Skip to main content

4evah 4eyes.

I've been a life long dork, in case you hadn't noticed. But I've always felt like something's been missing from my stereotype....


And, finally, I'm gonna get some. In a couple weeks, I'll be complete. I just don't know if I can wait that long.

I am a class 5 nerd. Whatever that means. Most people seem to realize that within the first 5 minutes of talking to me. I make up for it, I hope, with humor.

But something's been missing my whole life, something I've yearned for, needed in order to feel complete.

So when the optometrist told me "You're pretty much destined to wear glasses.", my heart skipped a beat, and I readily replied "Awesome!".

I've always known I was a little near sighted, but apparently that's not even the main problem for me. I have astigmatism in both eyes--meaning the lens are imperfectly shaped, distorting the focal points and my vision overall.

My glasses will compensate for this without a problem. Only thing is, everything's going to look a little...odd for the first couple of days while my brain "adapts" to seeing good. This is normal, and not in itself a problem. All I have to do is stick it out--keep wearing the glasses until I've adjusted.

Funny thing, though, is if I stop wearing my glasses after my brain's figured itself out, I'll have the reverse side of that experience. Everything will look weird again as my brain tries to re-adapt to trying to see without them glasses.

So basically, "destined to wear glasses" :D

I'm not even sure why I'm so excited. I mean, obviously I need to come off as even cooler and smarter than I already am; 5 minutes is way too long for people to realize this when they meet me. Also, I'm simply not cool or smart enough seeming on my, naturally. Glasses are for cool kids, see.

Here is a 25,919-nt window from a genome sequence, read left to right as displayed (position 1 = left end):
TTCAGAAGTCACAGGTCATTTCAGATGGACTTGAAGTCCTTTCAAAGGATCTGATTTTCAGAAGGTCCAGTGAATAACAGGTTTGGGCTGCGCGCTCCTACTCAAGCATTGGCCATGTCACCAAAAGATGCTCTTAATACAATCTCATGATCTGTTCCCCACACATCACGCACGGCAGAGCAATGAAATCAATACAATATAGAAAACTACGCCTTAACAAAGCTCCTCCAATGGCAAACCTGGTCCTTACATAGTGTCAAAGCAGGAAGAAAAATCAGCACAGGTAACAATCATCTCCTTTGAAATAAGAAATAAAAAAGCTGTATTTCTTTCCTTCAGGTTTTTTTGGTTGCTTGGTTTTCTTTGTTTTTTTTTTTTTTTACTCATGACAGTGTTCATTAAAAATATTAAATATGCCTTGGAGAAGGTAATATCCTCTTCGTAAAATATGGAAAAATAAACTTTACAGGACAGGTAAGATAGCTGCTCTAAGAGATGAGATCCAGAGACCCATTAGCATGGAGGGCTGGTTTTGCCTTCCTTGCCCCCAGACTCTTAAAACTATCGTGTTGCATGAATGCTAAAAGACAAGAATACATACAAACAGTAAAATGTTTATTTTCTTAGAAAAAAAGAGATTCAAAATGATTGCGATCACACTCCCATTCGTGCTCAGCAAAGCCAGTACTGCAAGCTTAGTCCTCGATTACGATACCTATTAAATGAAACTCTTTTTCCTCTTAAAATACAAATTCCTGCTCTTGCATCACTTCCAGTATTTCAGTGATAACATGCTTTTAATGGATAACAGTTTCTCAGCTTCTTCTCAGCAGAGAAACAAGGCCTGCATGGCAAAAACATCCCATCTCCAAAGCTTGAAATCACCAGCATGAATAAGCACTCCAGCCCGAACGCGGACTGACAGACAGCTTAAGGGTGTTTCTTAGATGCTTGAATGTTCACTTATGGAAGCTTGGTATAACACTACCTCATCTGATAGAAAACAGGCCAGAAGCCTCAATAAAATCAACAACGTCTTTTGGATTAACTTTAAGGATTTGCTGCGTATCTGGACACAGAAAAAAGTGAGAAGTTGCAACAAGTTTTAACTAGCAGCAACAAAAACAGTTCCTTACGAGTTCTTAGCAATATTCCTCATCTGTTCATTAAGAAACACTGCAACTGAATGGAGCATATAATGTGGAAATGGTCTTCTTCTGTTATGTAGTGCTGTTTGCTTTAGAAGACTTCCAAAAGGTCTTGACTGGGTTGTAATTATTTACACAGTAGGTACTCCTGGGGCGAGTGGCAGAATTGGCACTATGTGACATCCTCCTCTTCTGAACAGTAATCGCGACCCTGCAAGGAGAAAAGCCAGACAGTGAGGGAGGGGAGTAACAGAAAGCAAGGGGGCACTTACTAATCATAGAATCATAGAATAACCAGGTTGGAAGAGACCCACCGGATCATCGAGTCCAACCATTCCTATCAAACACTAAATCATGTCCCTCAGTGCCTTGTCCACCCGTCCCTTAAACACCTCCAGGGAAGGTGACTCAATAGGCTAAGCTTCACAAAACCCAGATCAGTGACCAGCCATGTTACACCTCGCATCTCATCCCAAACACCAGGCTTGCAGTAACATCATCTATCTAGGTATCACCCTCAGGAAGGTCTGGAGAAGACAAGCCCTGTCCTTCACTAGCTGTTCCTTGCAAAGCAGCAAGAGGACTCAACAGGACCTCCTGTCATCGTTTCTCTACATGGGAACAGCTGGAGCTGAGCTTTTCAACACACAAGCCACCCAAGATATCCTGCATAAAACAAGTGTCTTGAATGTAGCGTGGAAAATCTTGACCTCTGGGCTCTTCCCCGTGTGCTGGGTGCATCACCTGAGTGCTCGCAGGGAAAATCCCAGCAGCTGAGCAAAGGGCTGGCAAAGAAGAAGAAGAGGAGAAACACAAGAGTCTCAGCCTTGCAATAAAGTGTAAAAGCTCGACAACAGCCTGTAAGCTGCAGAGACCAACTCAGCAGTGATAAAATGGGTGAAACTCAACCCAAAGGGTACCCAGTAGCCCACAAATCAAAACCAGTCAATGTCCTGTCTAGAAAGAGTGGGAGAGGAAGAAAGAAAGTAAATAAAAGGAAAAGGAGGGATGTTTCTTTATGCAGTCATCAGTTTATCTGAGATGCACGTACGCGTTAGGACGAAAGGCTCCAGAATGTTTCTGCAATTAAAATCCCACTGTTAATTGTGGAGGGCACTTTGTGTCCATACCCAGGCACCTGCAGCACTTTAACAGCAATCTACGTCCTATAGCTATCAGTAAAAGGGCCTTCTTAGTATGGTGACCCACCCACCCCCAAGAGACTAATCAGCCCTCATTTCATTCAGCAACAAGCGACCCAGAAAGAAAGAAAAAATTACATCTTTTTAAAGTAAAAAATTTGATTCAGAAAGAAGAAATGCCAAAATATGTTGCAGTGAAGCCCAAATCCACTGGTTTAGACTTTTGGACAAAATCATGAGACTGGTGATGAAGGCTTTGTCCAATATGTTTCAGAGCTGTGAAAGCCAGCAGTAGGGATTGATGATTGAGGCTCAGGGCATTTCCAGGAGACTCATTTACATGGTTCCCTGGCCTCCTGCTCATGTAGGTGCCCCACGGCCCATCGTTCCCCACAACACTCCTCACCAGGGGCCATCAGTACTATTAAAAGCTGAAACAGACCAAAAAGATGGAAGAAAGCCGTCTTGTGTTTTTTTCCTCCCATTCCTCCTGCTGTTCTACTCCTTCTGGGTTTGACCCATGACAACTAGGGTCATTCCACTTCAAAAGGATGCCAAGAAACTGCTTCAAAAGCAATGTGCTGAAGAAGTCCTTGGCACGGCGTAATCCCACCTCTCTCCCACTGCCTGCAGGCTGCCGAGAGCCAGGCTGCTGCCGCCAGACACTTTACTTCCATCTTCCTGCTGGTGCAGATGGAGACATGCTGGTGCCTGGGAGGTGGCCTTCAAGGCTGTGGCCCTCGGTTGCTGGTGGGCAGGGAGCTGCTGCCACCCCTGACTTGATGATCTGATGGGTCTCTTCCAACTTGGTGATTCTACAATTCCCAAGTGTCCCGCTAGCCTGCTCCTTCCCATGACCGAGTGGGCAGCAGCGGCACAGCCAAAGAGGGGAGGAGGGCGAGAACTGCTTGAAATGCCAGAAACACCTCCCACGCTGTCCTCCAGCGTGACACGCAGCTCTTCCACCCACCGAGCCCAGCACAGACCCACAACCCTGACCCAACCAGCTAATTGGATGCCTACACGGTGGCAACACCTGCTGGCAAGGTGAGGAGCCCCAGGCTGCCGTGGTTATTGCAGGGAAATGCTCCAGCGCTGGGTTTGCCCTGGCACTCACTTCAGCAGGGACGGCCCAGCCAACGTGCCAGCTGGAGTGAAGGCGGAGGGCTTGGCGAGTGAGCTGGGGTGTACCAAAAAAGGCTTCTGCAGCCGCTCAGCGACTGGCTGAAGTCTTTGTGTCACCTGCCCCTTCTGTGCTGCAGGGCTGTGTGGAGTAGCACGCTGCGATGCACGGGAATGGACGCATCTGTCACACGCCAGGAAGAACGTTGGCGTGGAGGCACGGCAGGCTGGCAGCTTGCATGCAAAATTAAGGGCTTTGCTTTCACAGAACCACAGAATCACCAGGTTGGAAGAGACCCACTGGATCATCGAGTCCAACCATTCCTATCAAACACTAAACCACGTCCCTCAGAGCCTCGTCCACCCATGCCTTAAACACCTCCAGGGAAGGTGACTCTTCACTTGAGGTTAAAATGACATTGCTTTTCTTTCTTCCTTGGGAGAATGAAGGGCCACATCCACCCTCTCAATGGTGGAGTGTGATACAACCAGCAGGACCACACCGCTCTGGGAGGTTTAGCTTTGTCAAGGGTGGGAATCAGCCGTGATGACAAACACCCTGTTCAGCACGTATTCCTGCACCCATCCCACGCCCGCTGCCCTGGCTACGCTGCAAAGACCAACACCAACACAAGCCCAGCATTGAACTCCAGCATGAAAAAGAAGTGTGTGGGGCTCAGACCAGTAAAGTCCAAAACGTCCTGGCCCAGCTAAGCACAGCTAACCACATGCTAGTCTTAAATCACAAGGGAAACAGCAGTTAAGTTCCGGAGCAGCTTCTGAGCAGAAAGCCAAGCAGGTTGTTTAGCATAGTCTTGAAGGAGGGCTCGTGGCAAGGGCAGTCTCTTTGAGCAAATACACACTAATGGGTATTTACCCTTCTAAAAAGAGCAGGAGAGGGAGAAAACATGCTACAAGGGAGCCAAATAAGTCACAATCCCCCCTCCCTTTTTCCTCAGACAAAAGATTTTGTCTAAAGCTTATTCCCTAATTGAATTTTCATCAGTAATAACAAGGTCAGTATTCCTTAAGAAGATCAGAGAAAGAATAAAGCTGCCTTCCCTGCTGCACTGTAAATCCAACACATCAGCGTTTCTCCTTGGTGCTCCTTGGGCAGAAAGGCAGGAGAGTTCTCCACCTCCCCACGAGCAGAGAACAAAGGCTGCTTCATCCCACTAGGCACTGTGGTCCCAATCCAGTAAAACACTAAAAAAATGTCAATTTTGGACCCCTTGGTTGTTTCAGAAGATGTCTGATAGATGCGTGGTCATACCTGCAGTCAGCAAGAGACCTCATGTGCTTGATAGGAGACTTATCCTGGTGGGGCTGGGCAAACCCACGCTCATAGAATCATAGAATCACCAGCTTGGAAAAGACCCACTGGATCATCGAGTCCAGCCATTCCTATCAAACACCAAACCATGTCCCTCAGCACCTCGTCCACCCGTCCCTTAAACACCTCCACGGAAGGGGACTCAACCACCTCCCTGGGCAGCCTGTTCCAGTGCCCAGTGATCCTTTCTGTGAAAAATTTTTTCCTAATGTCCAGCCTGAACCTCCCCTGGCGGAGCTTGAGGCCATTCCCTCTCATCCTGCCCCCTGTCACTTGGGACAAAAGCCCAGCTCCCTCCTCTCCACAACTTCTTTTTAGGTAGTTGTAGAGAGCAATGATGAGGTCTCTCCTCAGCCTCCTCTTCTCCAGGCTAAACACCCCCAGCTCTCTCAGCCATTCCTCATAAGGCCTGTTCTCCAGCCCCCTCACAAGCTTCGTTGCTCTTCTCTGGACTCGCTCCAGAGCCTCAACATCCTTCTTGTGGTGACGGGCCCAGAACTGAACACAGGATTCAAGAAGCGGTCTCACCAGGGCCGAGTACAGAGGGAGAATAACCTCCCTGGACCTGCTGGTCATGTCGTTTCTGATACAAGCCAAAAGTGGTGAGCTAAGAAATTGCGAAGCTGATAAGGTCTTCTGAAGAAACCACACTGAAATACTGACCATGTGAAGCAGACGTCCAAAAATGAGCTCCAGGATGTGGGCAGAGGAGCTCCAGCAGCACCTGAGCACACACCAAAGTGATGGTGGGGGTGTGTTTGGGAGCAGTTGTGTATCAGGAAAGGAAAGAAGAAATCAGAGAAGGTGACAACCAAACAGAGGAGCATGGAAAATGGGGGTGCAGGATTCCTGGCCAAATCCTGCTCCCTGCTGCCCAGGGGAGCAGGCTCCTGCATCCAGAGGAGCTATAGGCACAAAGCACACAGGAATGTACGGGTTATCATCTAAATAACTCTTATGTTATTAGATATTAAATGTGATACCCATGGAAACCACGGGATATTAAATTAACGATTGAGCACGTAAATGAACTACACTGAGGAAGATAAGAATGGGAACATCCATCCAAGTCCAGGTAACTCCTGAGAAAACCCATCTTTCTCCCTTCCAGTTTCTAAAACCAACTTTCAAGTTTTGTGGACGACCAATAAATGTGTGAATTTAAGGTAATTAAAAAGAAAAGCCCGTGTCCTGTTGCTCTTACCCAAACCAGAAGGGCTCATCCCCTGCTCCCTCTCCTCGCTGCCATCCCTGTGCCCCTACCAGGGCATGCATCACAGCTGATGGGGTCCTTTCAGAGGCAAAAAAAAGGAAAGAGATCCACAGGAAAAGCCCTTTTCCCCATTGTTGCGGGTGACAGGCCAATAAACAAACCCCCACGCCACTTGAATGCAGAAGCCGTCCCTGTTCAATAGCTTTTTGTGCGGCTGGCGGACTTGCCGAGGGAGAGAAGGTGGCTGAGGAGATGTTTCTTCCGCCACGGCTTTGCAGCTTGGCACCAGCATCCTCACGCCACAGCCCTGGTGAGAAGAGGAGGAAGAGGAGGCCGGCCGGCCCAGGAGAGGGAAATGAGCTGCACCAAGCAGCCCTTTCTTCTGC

I've also been frustrated recently as I've realized all the things I have trouble seeing that everyone hasn't a problem with. Things that shouldn't be hard to make out, like signs in subway stations or billboards. Those sort of things that are supposed to be readable, even from a distance.

And now I'm more excited than ever. You know how at the end of the session, the doctor guy puts together a bunch of lenses on a lil faux-glasses thing and puts it over your eyes to make sure the prescription will look, right?

My first response when he did that--"Holy shit, the world exists!" So much detail. Lines and shapes everywhere.

Sure, I was always aware of all that, at least generally. I'm not that blind. Things have always had shapes and lines and stuff. But I never knew how much sharper, clearer, crisper they could be. I've probably had this astigmatism my whole life, distorting my vision the entire while.

And now I'm jonesing for it, man. I need my fix--my vision fix. The world was just so addictively clearer. More won't be enough. It's like I've never really seen the world before (which I guess I hadn't) and now I'm hooked on it.

But now I've got to wait 2 weeks for Zenni Optical to send them to me. Grr! I want them now! :D

I don't think I'll have any trouble getting through that "odd" adapting phase. I might have trouble remembering to take off my glasses more than anything. And I'm definitely cool with that.